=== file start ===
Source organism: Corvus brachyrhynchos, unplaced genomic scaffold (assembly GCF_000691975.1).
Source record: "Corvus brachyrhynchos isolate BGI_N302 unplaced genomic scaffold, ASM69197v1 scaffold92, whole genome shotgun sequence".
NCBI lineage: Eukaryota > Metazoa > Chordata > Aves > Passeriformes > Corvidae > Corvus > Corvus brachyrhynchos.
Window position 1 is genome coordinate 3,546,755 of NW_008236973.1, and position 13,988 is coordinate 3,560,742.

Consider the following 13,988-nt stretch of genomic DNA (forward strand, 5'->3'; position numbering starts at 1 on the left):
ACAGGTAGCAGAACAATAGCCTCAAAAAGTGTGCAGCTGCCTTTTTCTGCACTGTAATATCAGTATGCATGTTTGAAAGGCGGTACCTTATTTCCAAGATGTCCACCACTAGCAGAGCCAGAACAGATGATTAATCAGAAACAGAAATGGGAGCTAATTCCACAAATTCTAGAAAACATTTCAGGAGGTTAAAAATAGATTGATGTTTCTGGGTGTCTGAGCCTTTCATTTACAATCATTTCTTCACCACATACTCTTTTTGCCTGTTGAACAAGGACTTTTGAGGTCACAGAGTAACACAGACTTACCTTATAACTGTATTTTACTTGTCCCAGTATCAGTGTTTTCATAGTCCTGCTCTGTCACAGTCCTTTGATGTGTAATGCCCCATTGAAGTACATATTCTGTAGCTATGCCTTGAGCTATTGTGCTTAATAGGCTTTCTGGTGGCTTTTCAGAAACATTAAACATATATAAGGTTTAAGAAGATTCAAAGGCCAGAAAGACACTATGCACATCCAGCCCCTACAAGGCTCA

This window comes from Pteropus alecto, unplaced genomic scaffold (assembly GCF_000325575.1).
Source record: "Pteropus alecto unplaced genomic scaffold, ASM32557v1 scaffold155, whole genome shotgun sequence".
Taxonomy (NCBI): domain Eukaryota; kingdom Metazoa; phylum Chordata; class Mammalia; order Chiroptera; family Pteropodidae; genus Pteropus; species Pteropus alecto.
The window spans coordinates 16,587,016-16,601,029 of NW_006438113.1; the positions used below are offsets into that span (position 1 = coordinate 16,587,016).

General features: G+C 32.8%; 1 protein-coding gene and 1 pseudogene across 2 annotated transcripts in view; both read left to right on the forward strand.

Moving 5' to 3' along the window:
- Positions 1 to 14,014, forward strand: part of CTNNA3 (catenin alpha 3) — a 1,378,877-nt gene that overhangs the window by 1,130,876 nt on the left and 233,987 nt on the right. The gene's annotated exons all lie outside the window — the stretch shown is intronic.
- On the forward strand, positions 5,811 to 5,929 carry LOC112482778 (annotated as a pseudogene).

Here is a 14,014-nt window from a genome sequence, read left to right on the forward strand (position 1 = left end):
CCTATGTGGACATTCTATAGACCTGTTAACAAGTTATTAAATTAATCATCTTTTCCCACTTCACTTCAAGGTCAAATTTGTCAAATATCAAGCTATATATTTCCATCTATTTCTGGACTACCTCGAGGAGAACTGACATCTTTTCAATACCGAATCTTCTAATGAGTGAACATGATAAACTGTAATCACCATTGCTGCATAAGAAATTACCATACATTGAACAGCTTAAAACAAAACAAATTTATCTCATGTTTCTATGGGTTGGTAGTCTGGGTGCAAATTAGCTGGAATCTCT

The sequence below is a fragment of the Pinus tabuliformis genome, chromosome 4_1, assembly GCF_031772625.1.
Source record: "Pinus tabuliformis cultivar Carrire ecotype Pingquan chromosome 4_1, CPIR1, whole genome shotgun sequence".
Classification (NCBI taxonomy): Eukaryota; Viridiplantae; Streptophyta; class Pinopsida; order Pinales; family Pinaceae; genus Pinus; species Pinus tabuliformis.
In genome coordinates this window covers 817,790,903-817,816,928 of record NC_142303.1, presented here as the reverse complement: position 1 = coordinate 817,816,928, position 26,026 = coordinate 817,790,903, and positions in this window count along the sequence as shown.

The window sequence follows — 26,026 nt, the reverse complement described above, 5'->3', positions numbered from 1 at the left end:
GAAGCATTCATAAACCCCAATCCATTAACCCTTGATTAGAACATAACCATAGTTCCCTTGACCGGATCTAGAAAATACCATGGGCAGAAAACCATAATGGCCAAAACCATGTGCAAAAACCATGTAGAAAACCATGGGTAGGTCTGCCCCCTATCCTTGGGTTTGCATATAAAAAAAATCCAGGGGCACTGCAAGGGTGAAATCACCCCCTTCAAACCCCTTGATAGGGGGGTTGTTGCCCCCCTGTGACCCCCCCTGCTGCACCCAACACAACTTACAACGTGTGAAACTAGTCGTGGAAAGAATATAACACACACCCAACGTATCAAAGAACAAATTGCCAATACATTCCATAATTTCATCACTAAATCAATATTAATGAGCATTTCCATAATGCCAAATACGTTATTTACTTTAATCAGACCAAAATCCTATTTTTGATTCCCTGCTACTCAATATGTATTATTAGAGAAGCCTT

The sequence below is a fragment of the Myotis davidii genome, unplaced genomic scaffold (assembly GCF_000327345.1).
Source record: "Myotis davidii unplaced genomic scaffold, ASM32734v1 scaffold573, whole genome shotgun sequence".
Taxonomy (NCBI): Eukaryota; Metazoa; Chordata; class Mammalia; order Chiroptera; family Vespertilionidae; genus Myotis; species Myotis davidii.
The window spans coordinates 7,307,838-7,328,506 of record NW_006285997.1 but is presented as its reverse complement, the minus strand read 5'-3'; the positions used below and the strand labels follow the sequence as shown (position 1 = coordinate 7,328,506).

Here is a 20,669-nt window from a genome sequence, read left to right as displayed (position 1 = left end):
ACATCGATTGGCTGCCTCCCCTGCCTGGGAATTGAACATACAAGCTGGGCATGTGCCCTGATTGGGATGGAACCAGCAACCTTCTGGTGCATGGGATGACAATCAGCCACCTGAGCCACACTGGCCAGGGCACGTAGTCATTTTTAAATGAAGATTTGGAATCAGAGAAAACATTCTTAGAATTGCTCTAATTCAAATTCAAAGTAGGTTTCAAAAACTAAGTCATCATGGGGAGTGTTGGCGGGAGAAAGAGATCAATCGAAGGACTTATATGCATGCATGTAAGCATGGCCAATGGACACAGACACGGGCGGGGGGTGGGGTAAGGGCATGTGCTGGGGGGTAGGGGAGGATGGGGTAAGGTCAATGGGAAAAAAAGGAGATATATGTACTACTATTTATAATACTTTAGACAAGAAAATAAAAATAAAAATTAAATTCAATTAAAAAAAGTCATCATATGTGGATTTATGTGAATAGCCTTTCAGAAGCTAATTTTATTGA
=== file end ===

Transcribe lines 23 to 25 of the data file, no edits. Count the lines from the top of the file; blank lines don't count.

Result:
The sequence below is a fragment of the Myotis davidii genome, unplaced genomic scaffold (assembly GCF_000327345.1).
Source record: "Myotis davidii unplaced genomic scaffold, ASM32734v1 scaffold573, whole genome shotgun sequence".
Taxonomy (NCBI): Eukaryota; Metazoa; Chordata; class Mammalia; order Chiroptera; family Vespertilionidae; genus Myotis; species Myotis davidii.